Original Research

High-risk human papillomavirus-associated vulvar neoplasia among women living with human immunodeficiency virus in Zambia

Fred Maate, Peter Julius, Stepfanie Siyumbwa, Leeya Pinder, Trevor Kaile, Mulindi Mwanahamuntu, Groesbeck Parham
African Journal of Laboratory Medicine | Vol 11, No 1 | a1563 | DOI: https://doi.org/10.4102/ajlm.v11i1.1563 | © 2022 Fred Maate, Peter Julius, Stepfanie Siyumbwa, Leeya Pinder, Trevor Kaile, Mulindi Mwanahamuntu, Groesbeck Parham | This work is licensed under CC Attribution 4.0
Submitted: 21 February 2021 | Published: 12 May 2022

About the author(s)

Fred Maate, Department of Pathology and Microbiology, Adult and Emergency Hospital, University Teaching Hospitals, Lusaka, Zambia; and, Department of Pathology and Microbiology, School of Medicine, University of Zambia, Lusaka, Zambia
Peter Julius, Department of Pathology and Microbiology, School of Medicine, University of Zambia, Lusaka, Zambia
Stepfanie Siyumbwa, Department of Pathology and Microbiology, Adult and Emergency Hospital, University Teaching Hospitals, Lusaka, Zambia
Leeya Pinder, Department of Obstetrics and Gynecology, University of Washington, Seattle, Washington, United States
Trevor Kaile, Department of Pathology and Microbiology, School of Medicine, University of Zambia, Lusaka, Zambia
Mulindi Mwanahamuntu, Department of Obstetrics and Gynaecology, Women and Newborn Hospital, University Teaching Hospitals, Lusaka, Zambia
Groesbeck Parham, Department of Obstetrics and Gynecology, University of North Carolina at Chapel Hill, Chapel Hill, North Carolina, United States


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Abstract

Background: Globally, women living with HIV have a higher risk of vulvar neoplasia than HIV-negative women. Vulvar neoplasia among women living with HIV has not previously been characterised in Zambia.

Objective: This study determined the clinical and pathologic features of vulvar neoplasia among women living with HIV at the University Teaching Hospital, Lusaka, Zambia.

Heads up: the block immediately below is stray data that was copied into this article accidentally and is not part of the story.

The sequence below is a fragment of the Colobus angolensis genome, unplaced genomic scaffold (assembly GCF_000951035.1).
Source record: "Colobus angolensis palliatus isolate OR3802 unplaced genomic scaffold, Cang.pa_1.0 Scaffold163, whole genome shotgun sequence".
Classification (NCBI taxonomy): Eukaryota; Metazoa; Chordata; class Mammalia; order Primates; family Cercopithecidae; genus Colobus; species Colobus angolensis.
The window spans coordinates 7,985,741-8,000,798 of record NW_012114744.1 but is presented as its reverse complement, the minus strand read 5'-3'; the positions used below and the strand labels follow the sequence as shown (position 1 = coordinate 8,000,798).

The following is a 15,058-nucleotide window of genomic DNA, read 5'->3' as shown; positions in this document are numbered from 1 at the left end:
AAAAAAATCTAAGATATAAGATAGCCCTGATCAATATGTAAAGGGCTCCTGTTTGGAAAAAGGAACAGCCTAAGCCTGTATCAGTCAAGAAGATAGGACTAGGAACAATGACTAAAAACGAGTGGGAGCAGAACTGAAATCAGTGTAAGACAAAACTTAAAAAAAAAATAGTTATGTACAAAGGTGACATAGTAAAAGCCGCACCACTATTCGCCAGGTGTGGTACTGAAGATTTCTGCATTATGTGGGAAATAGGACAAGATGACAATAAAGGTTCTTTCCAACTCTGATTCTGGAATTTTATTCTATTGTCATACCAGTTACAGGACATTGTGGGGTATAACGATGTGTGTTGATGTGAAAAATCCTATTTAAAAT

Methods: We conducted a cross-sectional study of vulvar lesions among 53 women living with HIV who presented with vulvar lesions between July 2017 and February 2018. The study assessed clinical and histological characteristics and prevalence of high-risk human papillomavirus (HRHPV).

Results: Twenty-one patients were diagnosed with vulvar squamous cell carcinoma (VSCC), 20 with usual vulvar intraepithelial neoplasm (uVIN), and the rest with either benign lesions or non-neoplastic lesions (NNL). Participants’ mean age was 40 years. Patients with VSCC were significantly older than those with NNL (mean (s.d.): 43 (21) vs 33 (10), p = 0.004). The prevalence of HRHPV was 88.9% in VSCC patients and 100.0% in high-grade squamous intraepithelial lesion patients. HPV16 was the most common (52.6%) genotype. The clinical features of neoplasia were similar to those of NNL.

Conclusion: VSCC was significantly more common among women aged ≥ 40 years. HRHPV in VSCC and high-grade squamous intraepithelial lesions was high. Women with vulvar lesions, especially those aged > 40 years, should be evaluated for vulvar cancer. Young girls should be vaccinated to prevent vulvar cancer.


Keywords

vulvar neoplasia; vulvar cancer; human papillomavirus virus; HIV; Zambia

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